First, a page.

“Basic switch. Killer new look.”
Director/Writer: Christopher Landon / Writer: Michael Kennedy / Cast: Vince Vaughn, Kathryn Newton, Celeste O’Connor, Misha Osherovich, Uriah Shelton, Katie Finneran, Alan Ruck, Dana Drori, Melissa Collazo, Kelly Lamor Wilson, Magnus Diehl.
Body Count: 11
Laughter Lines: “You’re black, I’m gay – we’re so dead!”
Where Happy Death Day would cut away, Freaky is here to provide the slashes and slits we missed in this ‘from the director of…’ recipient of the crown, which is a hop, skip and a jump from a time loop dilemma to ye olde body swap dilemma. The title should tell you as much: it was shot as Freaky Friday the 13th before being cropped down.
And of course, it being ready to go in The Year That Time Wouldn’t Fucking Pass By Swiftly Enough 2020, a big opening was screwed up and it mostly landed on VoD platforms. Sad times. It’s a good thing then, that Freaky is all kinds of fun!
The legend of The Blissfield Butcher, who has struck around Homecoming “every year since 1977″, is dissected by two teen couples partying at rich girl Ginny’s house and they quickly fall victim to a hulking loon in a mask not a million miles from something right outta Jason’s wardrobe. Before he leaves, the Butcher takes an antique dagger that Ginny’s collector-father had on display.
We then meet high school sad sack Millie, who is watching life go by to support her alcoholic mom, who is still not over the death of Millie’s father a year earlier. Older sister Charlene – a local cop – is all rules and discipline. But fortunately Millie has best friends Nyla and Joshua to count on. She pines for the attention of off-the-shelf dream-jock Booker, is teased by nasty rich girl Ryler, and cruelly humiliated in front of the class by her shop teacher.
After mom passes out and forgets to pick Millie up after the big game, the Butcher shows up and stabs her with the enchanted dagger. The moon clouds over, the sky churns, and they both receive an identical stab wound simultaneously: Millie is now inside the 6ft5 Butcher’s body, her is in that of a 5ft5 teenage girl. Hi-jinks shall ensue.
While Millie tries to stay incognito as locals recognise him/her from the composites drawn up of the killer, ‘Millie’ returns to school, all lipstick and bad-ass leather jacket. The boys drool, Nyla and Joshua write it off as PTSD, and ‘she’ starts killing ASAP, starting with Ryler, who is shut into one of the school’s cryo chambers (!?), and topples over, shattering into a gazillion pieces, when Millie-as-the-Butcher finds the body. Then goes mean Mr Shop Teacher, although he nearly makes it, as ‘Millie’ discovers the body of teen girl has its pitfalls in the brute strength department.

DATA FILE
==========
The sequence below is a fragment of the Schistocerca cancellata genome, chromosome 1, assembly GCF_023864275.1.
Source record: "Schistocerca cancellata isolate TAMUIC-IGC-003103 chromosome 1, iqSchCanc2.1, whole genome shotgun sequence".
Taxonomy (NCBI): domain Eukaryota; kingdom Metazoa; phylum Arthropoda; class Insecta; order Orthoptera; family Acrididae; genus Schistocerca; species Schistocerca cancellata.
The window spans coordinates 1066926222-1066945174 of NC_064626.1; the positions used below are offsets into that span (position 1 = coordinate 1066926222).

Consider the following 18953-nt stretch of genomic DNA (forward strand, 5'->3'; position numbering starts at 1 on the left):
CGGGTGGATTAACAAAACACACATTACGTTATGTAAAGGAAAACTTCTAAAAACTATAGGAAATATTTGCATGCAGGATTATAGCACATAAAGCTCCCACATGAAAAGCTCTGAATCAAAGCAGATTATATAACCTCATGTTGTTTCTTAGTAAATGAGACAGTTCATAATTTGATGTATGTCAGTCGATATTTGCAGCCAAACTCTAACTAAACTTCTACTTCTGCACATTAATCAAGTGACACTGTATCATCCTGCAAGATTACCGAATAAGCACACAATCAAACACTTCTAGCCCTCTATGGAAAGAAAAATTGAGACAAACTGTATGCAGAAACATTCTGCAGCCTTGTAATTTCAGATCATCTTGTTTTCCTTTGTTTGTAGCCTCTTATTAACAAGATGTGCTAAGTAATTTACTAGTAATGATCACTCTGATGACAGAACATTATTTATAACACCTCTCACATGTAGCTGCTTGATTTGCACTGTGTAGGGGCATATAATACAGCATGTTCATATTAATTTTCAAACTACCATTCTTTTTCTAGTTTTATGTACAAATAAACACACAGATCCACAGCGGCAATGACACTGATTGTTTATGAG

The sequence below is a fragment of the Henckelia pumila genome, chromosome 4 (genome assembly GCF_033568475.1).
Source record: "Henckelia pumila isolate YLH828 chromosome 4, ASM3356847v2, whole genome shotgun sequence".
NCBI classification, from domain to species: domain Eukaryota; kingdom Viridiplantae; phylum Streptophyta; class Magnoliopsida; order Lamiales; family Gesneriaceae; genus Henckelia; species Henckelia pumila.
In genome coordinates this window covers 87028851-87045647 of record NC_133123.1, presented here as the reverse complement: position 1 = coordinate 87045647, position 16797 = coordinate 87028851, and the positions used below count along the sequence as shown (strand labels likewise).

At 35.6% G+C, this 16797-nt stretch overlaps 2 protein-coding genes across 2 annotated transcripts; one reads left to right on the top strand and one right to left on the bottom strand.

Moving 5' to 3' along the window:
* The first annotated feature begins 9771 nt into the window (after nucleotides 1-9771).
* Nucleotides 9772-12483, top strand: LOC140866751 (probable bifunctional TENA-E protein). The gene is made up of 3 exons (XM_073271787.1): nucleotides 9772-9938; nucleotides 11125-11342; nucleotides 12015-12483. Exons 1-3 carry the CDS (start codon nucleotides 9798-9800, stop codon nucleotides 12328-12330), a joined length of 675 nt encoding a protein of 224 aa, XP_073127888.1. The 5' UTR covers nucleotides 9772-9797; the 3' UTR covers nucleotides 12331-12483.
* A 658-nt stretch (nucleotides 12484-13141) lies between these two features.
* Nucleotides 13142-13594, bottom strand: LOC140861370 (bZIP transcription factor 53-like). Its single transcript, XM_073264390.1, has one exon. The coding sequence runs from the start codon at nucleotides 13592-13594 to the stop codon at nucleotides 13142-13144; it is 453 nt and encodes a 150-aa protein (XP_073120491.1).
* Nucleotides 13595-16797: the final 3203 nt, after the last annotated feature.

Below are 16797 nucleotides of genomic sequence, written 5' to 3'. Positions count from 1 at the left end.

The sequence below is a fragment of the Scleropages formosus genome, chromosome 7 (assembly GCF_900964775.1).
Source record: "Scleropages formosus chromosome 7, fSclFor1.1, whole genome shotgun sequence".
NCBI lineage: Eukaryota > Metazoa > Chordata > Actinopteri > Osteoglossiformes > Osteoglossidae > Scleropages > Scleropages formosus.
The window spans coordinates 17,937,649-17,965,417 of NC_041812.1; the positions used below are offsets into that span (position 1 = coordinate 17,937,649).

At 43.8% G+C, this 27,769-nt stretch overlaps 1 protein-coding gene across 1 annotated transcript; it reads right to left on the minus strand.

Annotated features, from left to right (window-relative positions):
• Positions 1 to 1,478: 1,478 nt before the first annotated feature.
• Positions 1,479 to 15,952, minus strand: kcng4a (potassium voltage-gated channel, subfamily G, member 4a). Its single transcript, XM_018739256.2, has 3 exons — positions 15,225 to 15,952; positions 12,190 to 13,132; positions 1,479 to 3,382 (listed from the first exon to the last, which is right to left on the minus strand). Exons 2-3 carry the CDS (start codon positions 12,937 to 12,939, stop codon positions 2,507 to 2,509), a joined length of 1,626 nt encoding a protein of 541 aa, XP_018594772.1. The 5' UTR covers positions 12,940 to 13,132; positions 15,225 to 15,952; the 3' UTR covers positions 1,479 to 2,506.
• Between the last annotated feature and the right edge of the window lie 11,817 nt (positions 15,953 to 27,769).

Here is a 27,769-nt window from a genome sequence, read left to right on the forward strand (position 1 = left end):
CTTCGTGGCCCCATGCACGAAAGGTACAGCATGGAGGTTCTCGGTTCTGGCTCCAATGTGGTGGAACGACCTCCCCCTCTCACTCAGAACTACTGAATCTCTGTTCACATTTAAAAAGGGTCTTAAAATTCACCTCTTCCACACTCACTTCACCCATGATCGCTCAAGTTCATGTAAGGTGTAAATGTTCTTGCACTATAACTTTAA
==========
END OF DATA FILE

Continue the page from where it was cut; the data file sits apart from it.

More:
Real Millie manages to corner Nyla and Joshua and convince them that she’s stuck inside the Butcher’s body. Some research and a convenient Spanish teacher help resolve that the spiritual knife – La Dola – will switch souls and after 24 hours the spell will become irreversible. They need to capture Fake Millie to transfer things back to equilibrium.
Naturally, things aren’t that simple: The dagger is in police custody and even after successfully subduing ‘Millie’, the band of heroes – now including Booker – hatch a plan to switch things back, but ‘Millie’ clearly has other ideas.
Vice Versa, Like Father Like Son, It’s a Boy-Girl Thing, and however many versions of Freaky Friday are floating around: Like all of the characters stuck in their mom/dad/enemy’s body, Millie learns about herself, her suffering family, and even enjoys the lil bit of power being a huge guy affords her (the scene with the bathroom bully is great). Vaughn is good as the girl trying to operate her newly acquired huge frame, never camping it up too much, while Newton slots into the cold-hearted psycho role with ease, but it’s O’Connor and Osherovich as Millie’s BFF’s who steal most of the scenes they’re in.
Likeable through and through and, like Landon’s earlier films, is tessellates nicely over more than one genre type, proving there are still a lot or quirky variations on the teen slasher available.
Blurb-of-interest: Vaughn played Norman Bates in the 1998 Psycho remake.